BBC News misrepresents political activism as ‘conscientious objection’

Israeli law requires all citizens of relevant age to serve in the defence forces unless they have been granted exemption. Anyone failing to fulfil that obligation is hence breaking the law and liable for punishment.

On October 31st the BBC News website published an uncredited filmed report – “Israeli woman jailed three times for refusing to join the army” – promoting a person who has broken the law by refusing to meet her legal obligation to serve her country.

The woman concerned is portrayed as a “conscientious objector” and the film’s synopsis (which uses a case involving a person seeking asylum in the UK as a hook) also promotes that definition.

“Last week, a young Jewish ultra-orthodox Israeli man asked for leave to remain in the UK because he feared being imprisoned as a deserter from the military if he returned to his home country.

The unusual case has shone a light on the issue of conscientious objectors in Israel.

Most Jewish Israelis do compulsory military service for at least two years. However, every year a small number take an ideological stance to oppose their conscription and end up in military prison. Shahar Perets is one of them.”

In the film itself viewers are told that:

“Shahar Perets has just spent 18 days in an Israeli military jail for refusing to serve on ideological grounds.”

Perets: “I decided to refuse to join the army because I am not willing to take part in the oppression of millions of people who live in the West Bank and Gaza.” […]

“Shahar opposes Israel’s occupation of Palestinian territories.”

In 2002 Israel’s High Court of Justice ruled that while refusal to serve on the grounds of unqualified pacifism is conscientious objection, selective refusal based on political ideology is not grounds for exemption from service.

“The Supreme Court held that exemptions from military service may be granted according to the discretion of the Minister of Defense, pursuant to section 26 of the Defense Service Law (Consolidated Version)-1986. The Court held that the question of granting exemptions to military service based on selective conscientious objections involved a delicate balance between the freedom of conscience and the public interest. Here, the public interest was that it was neither proper nor just to exempt part of the public from a general duty imposed on all others. This was especially true when fulfilling the duty subjected a person to the ultimate trial—sacrificing his life.  This is certainly true when granting exemptions may harm national security and lead to administrative unfairness and discrimination in specific cases. As such, and under the circumstances, which included the current situation in Israel, the Court held that it saw no reason to intervene in the decision of the Minister of Defense not to grant exemptions for selective conscientious objectors.”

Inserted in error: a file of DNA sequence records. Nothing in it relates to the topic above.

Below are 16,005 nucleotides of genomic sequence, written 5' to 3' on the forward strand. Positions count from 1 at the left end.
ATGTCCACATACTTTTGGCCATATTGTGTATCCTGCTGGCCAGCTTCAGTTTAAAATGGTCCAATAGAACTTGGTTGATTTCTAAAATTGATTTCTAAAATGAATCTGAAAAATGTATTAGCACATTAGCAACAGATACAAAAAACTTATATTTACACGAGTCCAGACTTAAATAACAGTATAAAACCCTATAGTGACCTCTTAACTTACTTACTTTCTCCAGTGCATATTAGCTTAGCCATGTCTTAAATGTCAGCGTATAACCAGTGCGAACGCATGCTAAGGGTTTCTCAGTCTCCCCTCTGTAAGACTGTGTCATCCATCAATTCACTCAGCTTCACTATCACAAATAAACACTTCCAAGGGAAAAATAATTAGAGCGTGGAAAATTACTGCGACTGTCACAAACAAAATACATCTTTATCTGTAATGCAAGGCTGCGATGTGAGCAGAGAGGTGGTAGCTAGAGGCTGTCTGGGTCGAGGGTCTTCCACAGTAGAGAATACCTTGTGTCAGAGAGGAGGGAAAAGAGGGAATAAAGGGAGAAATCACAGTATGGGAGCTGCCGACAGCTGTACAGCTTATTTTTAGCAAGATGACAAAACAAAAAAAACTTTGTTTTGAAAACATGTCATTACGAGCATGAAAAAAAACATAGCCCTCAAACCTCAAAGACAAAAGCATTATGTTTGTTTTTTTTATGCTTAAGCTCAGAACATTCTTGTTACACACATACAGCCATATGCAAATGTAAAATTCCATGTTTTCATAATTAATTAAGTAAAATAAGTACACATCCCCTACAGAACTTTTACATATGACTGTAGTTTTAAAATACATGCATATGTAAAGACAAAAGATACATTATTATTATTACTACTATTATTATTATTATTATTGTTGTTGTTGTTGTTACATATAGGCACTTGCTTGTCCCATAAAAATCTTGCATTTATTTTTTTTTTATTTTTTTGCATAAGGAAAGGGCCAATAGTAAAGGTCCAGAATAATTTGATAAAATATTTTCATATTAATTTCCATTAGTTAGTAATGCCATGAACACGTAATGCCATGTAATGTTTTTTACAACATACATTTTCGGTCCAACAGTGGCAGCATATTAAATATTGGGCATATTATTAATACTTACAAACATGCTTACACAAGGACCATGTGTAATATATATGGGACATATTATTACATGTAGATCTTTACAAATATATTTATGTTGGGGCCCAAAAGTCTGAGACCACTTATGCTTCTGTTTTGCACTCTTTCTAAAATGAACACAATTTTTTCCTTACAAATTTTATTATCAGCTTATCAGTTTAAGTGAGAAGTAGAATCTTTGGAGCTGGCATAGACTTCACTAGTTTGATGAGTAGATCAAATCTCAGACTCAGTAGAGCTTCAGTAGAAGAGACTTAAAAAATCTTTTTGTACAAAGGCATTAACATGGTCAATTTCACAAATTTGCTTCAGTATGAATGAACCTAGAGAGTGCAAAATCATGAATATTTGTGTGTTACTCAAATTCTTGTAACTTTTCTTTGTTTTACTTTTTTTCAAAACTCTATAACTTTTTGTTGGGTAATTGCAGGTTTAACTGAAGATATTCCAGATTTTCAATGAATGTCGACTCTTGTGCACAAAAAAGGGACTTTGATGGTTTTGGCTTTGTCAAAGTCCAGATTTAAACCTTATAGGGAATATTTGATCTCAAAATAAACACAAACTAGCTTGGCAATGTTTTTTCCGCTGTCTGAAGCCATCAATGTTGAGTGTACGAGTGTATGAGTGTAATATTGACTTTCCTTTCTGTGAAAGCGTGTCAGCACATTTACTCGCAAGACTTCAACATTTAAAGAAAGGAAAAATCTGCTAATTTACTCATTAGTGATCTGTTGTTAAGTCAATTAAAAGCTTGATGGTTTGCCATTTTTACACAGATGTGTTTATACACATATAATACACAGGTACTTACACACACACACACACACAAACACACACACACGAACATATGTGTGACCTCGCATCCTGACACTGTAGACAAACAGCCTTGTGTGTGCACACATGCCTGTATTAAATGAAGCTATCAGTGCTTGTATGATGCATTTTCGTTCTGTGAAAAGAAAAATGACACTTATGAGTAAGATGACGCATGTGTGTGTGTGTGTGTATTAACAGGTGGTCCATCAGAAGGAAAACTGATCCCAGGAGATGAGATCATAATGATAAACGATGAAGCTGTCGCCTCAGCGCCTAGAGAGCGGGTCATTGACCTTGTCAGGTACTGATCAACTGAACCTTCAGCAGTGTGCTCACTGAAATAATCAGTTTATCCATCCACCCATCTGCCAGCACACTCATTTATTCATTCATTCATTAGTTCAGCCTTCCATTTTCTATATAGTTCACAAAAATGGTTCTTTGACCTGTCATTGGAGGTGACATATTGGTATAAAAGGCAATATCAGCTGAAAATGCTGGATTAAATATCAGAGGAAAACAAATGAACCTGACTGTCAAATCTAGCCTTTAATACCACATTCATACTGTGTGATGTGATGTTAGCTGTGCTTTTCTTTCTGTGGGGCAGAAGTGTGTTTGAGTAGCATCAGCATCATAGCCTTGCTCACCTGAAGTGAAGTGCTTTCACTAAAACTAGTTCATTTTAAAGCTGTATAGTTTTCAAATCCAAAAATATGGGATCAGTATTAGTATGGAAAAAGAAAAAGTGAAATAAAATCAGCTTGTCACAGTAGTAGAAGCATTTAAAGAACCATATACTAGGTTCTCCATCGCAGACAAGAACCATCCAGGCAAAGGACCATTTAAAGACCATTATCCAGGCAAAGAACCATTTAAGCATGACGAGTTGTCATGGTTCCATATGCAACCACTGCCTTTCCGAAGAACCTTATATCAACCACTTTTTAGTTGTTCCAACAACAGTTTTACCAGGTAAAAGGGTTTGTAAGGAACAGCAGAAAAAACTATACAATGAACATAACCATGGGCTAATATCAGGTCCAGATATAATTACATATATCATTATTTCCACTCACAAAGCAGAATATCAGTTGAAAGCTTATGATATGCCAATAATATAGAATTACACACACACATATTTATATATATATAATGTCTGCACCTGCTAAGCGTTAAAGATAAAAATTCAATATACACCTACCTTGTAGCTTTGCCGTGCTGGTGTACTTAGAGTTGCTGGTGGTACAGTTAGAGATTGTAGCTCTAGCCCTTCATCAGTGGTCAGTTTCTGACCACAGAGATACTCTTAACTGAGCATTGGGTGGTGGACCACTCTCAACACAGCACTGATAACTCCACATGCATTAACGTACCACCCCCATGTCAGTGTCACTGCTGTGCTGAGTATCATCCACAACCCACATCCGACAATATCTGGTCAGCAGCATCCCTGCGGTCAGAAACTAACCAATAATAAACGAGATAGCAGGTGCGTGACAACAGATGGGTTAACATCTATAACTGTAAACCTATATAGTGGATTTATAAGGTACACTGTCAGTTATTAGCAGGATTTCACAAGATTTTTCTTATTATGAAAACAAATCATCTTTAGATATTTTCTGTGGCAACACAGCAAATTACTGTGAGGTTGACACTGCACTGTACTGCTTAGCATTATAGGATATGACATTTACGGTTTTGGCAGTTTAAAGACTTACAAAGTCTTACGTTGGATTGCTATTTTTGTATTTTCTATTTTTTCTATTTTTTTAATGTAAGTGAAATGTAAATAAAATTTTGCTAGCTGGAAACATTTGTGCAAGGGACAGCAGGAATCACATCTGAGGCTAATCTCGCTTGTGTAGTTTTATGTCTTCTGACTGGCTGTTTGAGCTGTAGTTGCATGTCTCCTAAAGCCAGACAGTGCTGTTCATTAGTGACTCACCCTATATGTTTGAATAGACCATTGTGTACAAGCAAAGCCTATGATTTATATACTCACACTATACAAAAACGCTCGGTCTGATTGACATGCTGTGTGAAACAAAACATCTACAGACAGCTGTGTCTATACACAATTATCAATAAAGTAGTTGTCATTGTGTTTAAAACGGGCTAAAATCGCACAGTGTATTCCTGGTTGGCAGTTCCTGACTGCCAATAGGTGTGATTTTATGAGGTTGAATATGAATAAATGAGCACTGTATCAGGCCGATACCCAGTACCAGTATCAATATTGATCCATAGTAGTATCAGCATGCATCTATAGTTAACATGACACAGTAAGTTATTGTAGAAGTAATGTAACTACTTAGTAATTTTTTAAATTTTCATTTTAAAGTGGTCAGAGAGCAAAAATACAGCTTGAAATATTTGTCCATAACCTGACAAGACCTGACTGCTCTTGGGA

While the BBC’s film supposedly ticks the ‘impartiality box’ by including a much shorter interview with a young man who is going to meet his legal obligation to serve in the IDF, it is obvious that the actual aim of this report was the context-free promotion of an act of publicity-generating political activism that is misrepresented as ‘conscientious objection’ despite the fact that last month in a different interview Perets stated

I decided not to go before the conscientious objectors committee, a medical committee, or the IDF mental health officer,” says Perets, “because it is important for me to stand by my principles and not to create the impression that I am the problem and I should be exempted [from service]. I chose to go to jail and take part in a campaign because I hope it will reach the most people.” [emphasis added]

The editorial decision to feature a person who has deliberately broken the law in her own country in material promoted worldwide would appear to be at odds with the BBC editorial guidelines stating “[w]e must ensure that we do not glamorise, condone or encourage criminal behaviour”. Of course had Ms Perets chosen not to comply with any other Israeli law, she would have been of no interest to BBC journalists who bother less and less to hide the political motivations behind their reporting. 

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